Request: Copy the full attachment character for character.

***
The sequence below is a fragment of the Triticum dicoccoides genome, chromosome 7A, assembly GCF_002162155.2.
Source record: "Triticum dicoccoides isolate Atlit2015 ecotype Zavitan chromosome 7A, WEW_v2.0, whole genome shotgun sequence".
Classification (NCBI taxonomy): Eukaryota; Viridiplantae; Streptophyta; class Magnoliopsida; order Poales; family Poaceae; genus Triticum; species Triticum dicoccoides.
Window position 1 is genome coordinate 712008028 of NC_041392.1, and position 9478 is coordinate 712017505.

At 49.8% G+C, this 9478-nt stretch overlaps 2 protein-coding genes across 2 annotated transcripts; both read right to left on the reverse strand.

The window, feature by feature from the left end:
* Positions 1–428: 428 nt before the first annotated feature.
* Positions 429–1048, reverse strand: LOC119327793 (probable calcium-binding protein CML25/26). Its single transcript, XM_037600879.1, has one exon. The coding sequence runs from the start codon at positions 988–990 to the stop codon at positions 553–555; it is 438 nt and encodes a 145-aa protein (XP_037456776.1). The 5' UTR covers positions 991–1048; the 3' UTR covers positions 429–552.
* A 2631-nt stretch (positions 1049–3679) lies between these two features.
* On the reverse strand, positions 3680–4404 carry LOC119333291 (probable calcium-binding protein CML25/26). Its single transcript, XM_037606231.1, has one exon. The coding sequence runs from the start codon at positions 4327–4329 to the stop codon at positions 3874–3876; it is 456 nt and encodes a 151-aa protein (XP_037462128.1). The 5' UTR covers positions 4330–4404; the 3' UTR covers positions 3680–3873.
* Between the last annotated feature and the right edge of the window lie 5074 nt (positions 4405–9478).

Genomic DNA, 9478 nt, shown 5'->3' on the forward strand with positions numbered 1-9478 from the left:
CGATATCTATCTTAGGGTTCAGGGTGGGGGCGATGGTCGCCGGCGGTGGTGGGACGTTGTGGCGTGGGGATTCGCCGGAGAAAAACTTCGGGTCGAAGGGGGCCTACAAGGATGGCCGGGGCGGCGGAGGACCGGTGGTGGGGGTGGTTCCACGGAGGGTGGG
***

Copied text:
The sequence below is a fragment of the Triticum dicoccoides genome, chromosome 7A, assembly GCF_002162155.2.
Source record: "Triticum dicoccoides isolate Atlit2015 ecotype Zavitan chromosome 7A, WEW_v2.0, whole genome shotgun sequence".
Classification (NCBI taxonomy): Eukaryota; Viridiplantae; Streptophyta; class Magnoliopsida; order Poales; family Poaceae; genus Triticum; species Triticum dicoccoides.
Window position 1 is genome coordinate 712008028 of NC_041392.1, and position 9478 is coordinate 712017505.

At 49.8% G+C, this 9478-nt stretch overlaps 2 protein-coding genes across 2 annotated transcripts; both read right to left on the reverse strand.

The window, feature by feature from the left end:
* Positions 1–428: 428 nt before the first annotated feature.
* Positions 429–1048, reverse strand: LOC119327793 (probable calcium-binding protein CML25/26). Its single transcript, XM_037600879.1, has one exon. The coding sequence runs from the start codon at positions 988–990 to the stop codon at positions 553–555; it is 438 nt and encodes a 145-aa protein (XP_037456776.1). The 5' UTR covers positions 991–1048; the 3' UTR covers positions 429–552.
* A 2631-nt stretch (positions 1049–3679) lies between these two features.
* On the reverse strand, positions 3680–4404 carry LOC119333291 (probable calcium-binding protein CML25/26). Its single transcript, XM_037606231.1, has one exon. The coding sequence runs from the start codon at positions 4327–4329 to the stop codon at positions 3874–3876; it is 456 nt and encodes a 151-aa protein (XP_037462128.1). The 5' UTR covers positions 4330–4404; the 3' UTR covers positions 3680–3873.
* Between the last annotated feature and the right edge of the window lie 5074 nt (positions 4405–9478).

Genomic DNA, 9478 nt, shown 5'->3' on the forward strand with positions numbered 1-9478 from the left:
CGATATCTATCTTAGGGTTCAGGGTGGGGGCGATGGTCGCCGGCGGTGGTGGGACGTTGTGGCGTGGGGATTCGCCGGAGAAAAACTTCGGGTCGAAGGGGGCCTACAAGGATGGCCGGGGCGGCGGAGGACCGGTGGTGGGGGTGGTTCCACGGAGGGTGGG